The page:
Lessons learned as win streak continues for U.S. team

Posted by Roger Bennett

SARAJEVO -- Tonight, the U.S. men's national team stepped into the rickety cauldron that is Sarajevo's Olympic Stadium and silenced it. The high-flying Bosnia-Herzegovina team leapt out to a 2-0 halftime lead after a delirious sold-out crowd welcomed them with a Tifo that screamed, "Sweat and blood you are spilling; We do not forget it!" Yet, the U.S. refused to be intimidated, and propelled by a second-half hat trick from potent "moneymaker" Jozy Altidore, demonstrated character, leadership, and belief to escape with a memorable 4-3 victory.

• McIntyre: Jozy Altidore is in the form of his career

Although the game was a friendly with no trophies on offer for the winner, the lessons learned could arguably be more important for Jurgen Klinsmann's team than those from the Gold Cup. Before the game, the German coach had suggested the Bosnian challenge would provide a "reality check" for his team. When asked to assess that reality, he attempted to remain grounded. "First and foremost we proved we can come back from a 2-0 deficit and give opponents a real game, which is what we discussed at halftime when I told the team we should have had a penalty and we could have scored," he said. "We kept our rhythm and moved the tempo higher which tells us we are maturing in our process, so from a belief and confidence perspective this was huge."

Altidore, who became the first American to score in five straight games, was humble in his postgame comments, suggesting the second-half turnaround was simply a result of "everyone buying into Jurgen and his method. Everyone has finally responded to trying to play football from the back which is how you create chances." The Sunderland striker revealed the U.S. locker room retained a sense of optimism at halftime despite the 2-0 deficit. "We were not that frustrated. … We said we can beat this team if we put more passes together and play more confidently," he said. "The team is now coming together at the right time with the World Cup on our horizon."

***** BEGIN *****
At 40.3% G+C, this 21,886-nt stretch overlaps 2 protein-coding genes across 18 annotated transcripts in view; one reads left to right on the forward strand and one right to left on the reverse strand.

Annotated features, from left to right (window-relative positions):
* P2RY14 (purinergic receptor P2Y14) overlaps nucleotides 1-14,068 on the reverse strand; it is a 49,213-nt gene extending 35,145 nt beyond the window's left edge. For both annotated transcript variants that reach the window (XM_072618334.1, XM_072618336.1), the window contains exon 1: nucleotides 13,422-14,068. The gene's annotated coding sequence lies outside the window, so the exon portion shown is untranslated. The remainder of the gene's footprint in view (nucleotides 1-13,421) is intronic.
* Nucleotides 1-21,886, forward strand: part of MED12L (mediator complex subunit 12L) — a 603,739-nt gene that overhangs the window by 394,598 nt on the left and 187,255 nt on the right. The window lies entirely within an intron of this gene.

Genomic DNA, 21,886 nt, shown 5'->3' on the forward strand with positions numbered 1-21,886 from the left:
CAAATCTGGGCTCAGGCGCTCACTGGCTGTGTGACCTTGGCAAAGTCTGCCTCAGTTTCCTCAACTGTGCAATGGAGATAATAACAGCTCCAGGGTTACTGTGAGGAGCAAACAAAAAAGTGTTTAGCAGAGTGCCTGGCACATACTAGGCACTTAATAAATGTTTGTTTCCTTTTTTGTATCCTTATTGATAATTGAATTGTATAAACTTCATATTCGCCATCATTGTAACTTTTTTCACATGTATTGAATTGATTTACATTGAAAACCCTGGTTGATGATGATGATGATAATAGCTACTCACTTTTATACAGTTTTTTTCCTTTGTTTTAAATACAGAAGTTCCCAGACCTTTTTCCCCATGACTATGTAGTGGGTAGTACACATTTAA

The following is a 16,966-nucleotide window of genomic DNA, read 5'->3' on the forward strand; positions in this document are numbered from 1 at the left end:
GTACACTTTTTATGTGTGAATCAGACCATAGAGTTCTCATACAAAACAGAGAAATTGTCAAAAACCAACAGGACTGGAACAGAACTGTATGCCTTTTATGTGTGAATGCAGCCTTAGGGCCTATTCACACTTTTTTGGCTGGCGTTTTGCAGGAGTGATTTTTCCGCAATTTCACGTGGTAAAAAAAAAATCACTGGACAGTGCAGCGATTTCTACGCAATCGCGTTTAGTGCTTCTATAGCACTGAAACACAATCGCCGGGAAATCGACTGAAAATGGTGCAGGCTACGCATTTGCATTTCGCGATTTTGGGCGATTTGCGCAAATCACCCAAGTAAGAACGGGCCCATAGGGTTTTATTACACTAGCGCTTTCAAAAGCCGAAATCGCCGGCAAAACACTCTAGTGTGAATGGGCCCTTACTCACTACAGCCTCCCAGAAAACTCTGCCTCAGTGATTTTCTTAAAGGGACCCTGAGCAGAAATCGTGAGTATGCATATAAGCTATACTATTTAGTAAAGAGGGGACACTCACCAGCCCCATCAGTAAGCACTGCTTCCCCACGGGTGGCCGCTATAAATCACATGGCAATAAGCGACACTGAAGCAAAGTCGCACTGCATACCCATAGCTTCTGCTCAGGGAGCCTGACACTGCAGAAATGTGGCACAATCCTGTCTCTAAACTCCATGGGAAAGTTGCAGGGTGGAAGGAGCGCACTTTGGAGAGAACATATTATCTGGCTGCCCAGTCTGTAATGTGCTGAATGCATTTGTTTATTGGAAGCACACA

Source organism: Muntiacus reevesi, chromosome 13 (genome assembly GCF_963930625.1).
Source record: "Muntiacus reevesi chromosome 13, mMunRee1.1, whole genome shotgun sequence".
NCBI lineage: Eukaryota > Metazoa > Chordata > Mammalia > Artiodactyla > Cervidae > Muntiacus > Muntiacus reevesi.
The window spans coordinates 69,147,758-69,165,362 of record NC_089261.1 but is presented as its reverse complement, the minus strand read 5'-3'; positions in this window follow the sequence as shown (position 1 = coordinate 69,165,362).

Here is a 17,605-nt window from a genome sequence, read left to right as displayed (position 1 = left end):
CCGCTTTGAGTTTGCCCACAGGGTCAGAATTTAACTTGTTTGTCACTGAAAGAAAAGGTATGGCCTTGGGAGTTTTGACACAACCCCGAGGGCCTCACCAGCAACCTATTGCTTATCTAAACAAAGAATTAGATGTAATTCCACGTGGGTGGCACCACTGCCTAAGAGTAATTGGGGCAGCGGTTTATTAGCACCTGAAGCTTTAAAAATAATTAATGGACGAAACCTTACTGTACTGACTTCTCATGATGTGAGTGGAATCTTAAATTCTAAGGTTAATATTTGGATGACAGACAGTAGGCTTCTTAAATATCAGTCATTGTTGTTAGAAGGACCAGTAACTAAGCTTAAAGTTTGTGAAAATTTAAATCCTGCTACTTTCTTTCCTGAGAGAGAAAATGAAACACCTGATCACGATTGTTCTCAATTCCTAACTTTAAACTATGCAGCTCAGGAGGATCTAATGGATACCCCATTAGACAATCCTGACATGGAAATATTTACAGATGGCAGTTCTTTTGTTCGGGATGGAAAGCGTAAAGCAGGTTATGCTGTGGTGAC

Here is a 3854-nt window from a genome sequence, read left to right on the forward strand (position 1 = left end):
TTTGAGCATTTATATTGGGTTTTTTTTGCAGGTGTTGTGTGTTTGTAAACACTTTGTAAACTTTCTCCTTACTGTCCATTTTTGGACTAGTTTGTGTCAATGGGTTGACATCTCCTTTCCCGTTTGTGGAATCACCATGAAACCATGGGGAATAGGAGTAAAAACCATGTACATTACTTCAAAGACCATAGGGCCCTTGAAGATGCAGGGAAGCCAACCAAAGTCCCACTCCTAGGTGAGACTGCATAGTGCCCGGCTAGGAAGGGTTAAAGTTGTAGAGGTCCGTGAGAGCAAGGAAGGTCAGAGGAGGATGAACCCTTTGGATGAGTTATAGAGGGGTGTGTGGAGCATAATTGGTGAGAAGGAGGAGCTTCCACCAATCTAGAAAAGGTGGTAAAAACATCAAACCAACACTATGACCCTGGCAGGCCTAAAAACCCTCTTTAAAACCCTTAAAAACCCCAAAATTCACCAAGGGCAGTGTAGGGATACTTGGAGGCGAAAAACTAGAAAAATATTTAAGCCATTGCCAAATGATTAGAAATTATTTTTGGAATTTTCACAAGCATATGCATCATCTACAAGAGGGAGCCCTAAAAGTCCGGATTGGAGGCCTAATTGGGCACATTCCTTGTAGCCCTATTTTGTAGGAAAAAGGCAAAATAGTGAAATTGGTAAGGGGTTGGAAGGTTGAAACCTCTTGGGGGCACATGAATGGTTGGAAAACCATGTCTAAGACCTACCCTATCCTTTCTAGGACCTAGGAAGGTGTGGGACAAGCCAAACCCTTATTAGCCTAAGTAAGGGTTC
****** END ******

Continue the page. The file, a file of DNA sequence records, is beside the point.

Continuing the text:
REUTERS/Dado Ruvic Jozy Altidore score a hat-trick to help sink Bosnia and Herzegovina.

It was a mere 10 months ago that Klinsmann had left Altidore out of his squad, publicly demanding the striker give him more. Asked what has changed since then, the German coach said "Jozy is just going through a maturing process … he now understands his role and what he has to give to this team. He has this energy and presence and he has always had his instinct for scoring. I think just that now he is becoming more and more a complete player."

This U.S. squad was a hybrid, fusing some of the more experienced European-based players with a cluster of new faces. Klinsmann was eager to praise both ends of that spectrum. "We showed tonight we have guys like Michael Bradley, Tim Howard, Jermaine Jones and Altidore who have the leadership to guide the process and give us the confidence to play our game."

The coach added praise for young German-American debutant John Brooks, who played center-back with confidence. "He's 20 years of age and this was his first cap but he looked like he has been with us for nine or 10 years," he suggested before singling out Icelandic-American substitute Aron Johannsson by declaring, "His presence and way he created chances for himself showed us we were right to fight to bring him over to the U.S. team. This is fun to see for us, it is part of our job to bring in the young generation."

With the Bosnians currently ranked 13th in the world, I asked Klinsmann what he thinks the win says about his team's place in the global order. "We would like to break into the top 15," he admitted, "but we are not thinking about the ranking. We don't want to just defend and have to react. We want to start to play our game and make the other team play the ball and dictate the tempo."

Klinsmann had suggested before the game that the team's record breaking 11-game winning run was 'inconsequential'. I asked whether the 12th straight win really mattered. "We enjoy the moment," the coach said with a grin, "but we know the next game is always the most difficult one and now comes a real difficulty in Costa Rica where we have never ever won a world cup qualifier so this is what we want to do now, because we would not mind if there is a 13th."

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